for it may be that the Russian spies are deeply interested in vodka-proof thinking machines instead of mere data, and in the software brains that can supply them with artificial intelligence to direct the classless society, but the Swiss short-sightedly deny them this exit from the marxist dialectic instead of offering an on-line service for persons engaging in espionage.
THERE are millions of computers but billions of people in the world. The computers cannot think, not yet; the people cannot think, either, not yet. But people, even the most stupid of them, can perform operations mentally that would surpass the greatest computer yet built, yes, the one that will put a missile down your wind pipe.
Marx tells me good news -- it is three years ago -- he is connecting with a British outfit doing Expert Systems. His contact man is Jim Storrs, an informatician whose Insight Program Marx was licensed to develop and sell on the Continent. The same company may be included in the Prosecutor's cryptic reference to foreign partners whom Marx has betrayed to the Russians. Ball-cocks! How naive! Naive four ways: Marx, the Police, the Russians, the Brits.
I check up now a memorandum to my file, written at the time:
We visit Radio Suisse in Berne. He argues for total inclusion <of all works on quantavolution> into the QE <the Encyclopedia of Quantavolution>. It is not impossible, but how do I keep control over him and the numerous other kooks in the profession? He is impatient with me. He can't teach -- great impatience. He brings me a computer. It doesn't work well. MS-DOS and SMART. But I get along. He is into something else now. It is in Britain. It baffles me. It deals with artificial intelligence. It is supposed to be of great help in making business decisions. To me it seems like a clumsy robot lead-along and reminder companion for a man who can't afford a clever assistant full of suggestions. How do these people make their money? I ask myself. I can't conceive of their being useful -- but, of course, "Being Useful is in the Mind of the User."
This should become Maxim #18, and so be it!
And Marx: he says in his baffling though perfectly fluent English something that I hear as that he is becoming their representative and associate here. I am perplexed. I think it's a house of cards. The English produce some marvelous phonies, the best in the world. I despair of working with him. I warn him against using and editing my material. I tell him that he cannot be promised any part of the QE and must depend upon my generosity and sense of fair play for the pay off later. He tells me OK when we talk of it.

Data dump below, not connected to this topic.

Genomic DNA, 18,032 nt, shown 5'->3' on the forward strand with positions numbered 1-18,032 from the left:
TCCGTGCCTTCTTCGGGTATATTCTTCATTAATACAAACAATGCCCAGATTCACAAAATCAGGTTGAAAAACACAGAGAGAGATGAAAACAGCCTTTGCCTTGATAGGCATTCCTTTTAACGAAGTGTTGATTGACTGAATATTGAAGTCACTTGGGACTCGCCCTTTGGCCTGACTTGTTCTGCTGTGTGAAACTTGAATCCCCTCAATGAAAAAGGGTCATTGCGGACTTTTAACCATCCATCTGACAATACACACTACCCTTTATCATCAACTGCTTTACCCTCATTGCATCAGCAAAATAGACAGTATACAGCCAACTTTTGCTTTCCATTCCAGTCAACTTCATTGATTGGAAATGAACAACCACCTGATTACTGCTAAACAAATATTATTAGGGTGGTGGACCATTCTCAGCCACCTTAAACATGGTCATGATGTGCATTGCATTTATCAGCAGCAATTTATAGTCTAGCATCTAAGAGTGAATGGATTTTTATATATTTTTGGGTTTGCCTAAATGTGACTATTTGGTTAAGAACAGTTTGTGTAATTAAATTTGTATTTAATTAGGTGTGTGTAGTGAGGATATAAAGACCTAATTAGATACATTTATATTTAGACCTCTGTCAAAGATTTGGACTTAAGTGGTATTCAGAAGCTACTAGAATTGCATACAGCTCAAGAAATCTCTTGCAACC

The latest phase in the development of computers calls for instilling intelligence into them, to make them think, to make out of them experts capable of giving advice on a variety of subjects, getting them to learn, creating humanoid neural networks from their electronic constitutions.
The sources of the ideas that inspire computer designers working upon artificial intelligence consist of some slick jobs of robotry, some amazing programs for distinguishing forms and patterns, the beginnings of computers' picking up language by acoustical and visual means and of their emitting sounds and symbols that make sense, and the giving of advice on many subjects from medical diagnosis and prescription to what guns to fire off at an approaching hostile object. The Personal Computer is becoming so versatile and nimble that it can reason alongside of you, and simultaneously pick up data from several sources, conduct a survey, produce a newsletter, and in general put out the work of several assistants. The "OS2" of IBM and Microsoft runs a number of programs at once, each threading its way on several assigned tasks. With miniaturization of storage and energy, increased speed, and better software, PC's are ganging up against the great Mainframes, which are in a relative decline.
I am teaching my computer to THIMK, too. I don't want to be behind the times. As a matter of fact I have been in the business of creating (or trying to create) artificial intelligence since 1935, when, a freshman in college, I earned a few dollars a month operating a calculating machine and a Hollerith punched-card sorter, both of these having long since become extinct forms of life, yet then the peak of mechanized mental operations.
Even then, however, I thought that the card-sorting machine that plugged into a wall and delivered cards into different pockets was a marvel, because I realized that classifying and sorting mental products, data, or ideas was basic to thought and creation. I could even randomize musical notes and instruments (on the second sub-sort) and bring forth, when played by musicians, sequences of sound not far from the recent work of Cage and Stockhausen. And in the Monroe calculator I could see all the mathematical formulas, which were not yet manipulatable on the calculator, waiting in line of development and application, all of this beginning with the simple adding machine.
In these, my early days of computer thought, as early as 1935, I was subjected to a great deal of interdisciplinary study in all the fields of science; this was the famous Hutchins Plan at the University of Chicago. Now, 53 years later I read that the computers will give us a startling new phenomenon: interdisciplinary science: thus Murray Gell-Mann, Nobelist in physics, has said (1986) "New subjects, highly interdisciplinary in traditional terms, are emerging and represent in many cases the frontiers of research," which is quoted in the papers this week by the Executive Director of the New York Academy of Sciences as kudos for computers, who it is claimed, will take these "sciences of complexity" (a stupid term, if ever I heard one), as the bases for information-based technological revolution.